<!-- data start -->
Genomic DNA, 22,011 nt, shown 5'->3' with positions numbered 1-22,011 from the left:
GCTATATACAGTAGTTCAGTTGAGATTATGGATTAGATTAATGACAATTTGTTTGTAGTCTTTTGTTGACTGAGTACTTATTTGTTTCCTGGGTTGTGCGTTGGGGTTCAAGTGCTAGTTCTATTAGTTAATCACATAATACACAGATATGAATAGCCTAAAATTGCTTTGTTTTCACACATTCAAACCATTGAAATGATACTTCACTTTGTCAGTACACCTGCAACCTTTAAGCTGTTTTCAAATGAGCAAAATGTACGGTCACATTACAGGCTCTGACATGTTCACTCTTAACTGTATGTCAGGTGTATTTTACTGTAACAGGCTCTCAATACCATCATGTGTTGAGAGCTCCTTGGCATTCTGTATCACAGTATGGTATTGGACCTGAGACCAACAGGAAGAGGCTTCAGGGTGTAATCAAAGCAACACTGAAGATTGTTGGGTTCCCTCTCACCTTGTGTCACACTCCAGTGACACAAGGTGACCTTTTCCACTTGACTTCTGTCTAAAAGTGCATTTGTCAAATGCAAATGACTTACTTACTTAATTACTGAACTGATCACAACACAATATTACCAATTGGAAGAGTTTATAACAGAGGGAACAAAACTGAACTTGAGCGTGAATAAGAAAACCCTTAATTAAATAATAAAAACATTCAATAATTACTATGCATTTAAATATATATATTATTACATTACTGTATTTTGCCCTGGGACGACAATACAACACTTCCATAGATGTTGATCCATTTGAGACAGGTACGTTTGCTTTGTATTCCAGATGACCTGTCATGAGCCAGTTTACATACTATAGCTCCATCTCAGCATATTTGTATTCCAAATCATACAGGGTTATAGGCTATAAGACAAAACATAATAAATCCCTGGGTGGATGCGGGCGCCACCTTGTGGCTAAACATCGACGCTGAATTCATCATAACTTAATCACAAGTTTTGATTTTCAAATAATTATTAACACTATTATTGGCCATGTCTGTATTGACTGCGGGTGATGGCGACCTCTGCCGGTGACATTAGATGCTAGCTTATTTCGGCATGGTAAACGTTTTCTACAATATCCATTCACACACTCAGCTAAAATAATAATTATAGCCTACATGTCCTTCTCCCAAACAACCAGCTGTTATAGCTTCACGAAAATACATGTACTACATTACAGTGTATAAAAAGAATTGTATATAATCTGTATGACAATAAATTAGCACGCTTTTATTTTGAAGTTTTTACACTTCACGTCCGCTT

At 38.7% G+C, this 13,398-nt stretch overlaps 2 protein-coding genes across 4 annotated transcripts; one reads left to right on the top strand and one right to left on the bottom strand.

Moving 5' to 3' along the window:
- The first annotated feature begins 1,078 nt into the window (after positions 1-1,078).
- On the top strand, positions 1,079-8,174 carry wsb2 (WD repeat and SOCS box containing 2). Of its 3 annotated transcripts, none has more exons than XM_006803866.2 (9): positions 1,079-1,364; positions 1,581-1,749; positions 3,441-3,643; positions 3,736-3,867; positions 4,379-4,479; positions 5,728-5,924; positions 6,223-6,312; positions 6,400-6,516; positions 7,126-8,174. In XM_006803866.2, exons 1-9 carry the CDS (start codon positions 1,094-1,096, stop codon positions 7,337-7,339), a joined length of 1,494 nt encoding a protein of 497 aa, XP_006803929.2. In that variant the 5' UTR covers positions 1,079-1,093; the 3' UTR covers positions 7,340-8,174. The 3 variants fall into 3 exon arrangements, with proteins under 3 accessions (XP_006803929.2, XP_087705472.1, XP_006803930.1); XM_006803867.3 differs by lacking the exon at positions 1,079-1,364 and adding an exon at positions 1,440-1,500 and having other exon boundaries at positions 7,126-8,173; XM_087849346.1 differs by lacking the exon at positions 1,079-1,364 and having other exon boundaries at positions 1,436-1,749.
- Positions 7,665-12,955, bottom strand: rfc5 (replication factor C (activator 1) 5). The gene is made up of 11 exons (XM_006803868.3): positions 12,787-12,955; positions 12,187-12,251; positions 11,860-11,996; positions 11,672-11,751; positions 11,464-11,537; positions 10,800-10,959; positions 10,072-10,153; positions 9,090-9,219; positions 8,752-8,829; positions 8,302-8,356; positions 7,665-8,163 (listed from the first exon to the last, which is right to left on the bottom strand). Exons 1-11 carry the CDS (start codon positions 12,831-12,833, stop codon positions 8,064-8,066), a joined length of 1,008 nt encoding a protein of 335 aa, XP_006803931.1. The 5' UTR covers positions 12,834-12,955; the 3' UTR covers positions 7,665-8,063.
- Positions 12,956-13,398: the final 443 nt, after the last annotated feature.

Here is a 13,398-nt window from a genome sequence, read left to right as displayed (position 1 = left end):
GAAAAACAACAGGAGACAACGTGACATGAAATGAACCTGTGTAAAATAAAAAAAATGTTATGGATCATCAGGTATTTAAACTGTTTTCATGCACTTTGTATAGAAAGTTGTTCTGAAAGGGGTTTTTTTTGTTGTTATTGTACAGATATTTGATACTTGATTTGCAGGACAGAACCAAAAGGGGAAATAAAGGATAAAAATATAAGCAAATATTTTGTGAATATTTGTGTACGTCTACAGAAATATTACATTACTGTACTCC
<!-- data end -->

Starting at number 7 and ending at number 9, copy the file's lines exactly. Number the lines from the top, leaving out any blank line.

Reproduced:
- Positions 7,665-12,955, bottom strand: rfc5 (replication factor C (activator 1) 5). The gene is made up of 11 exons (XM_006803868.3): positions 12,787-12,955; positions 12,187-12,251; positions 11,860-11,996; positions 11,672-11,751; positions 11,464-11,537; positions 10,800-10,959; positions 10,072-10,153; positions 9,090-9,219; positions 8,752-8,829; positions 8,302-8,356; positions 7,665-8,163 (listed from the first exon to the last, which is right to left on the bottom strand). Exons 1-11 carry the CDS (start codon positions 12,831-12,833, stop codon positions 8,064-8,066), a joined length of 1,008 nt encoding a protein of 335 aa, XP_006803931.1. The 5' UTR covers positions 12,834-12,955; the 3' UTR covers positions 7,665-8,063.
- Positions 12,956-13,398: the final 443 nt, after the last annotated feature.

Here is a 13,398-nt window from a genome sequence, read left to right as displayed (position 1 = left end):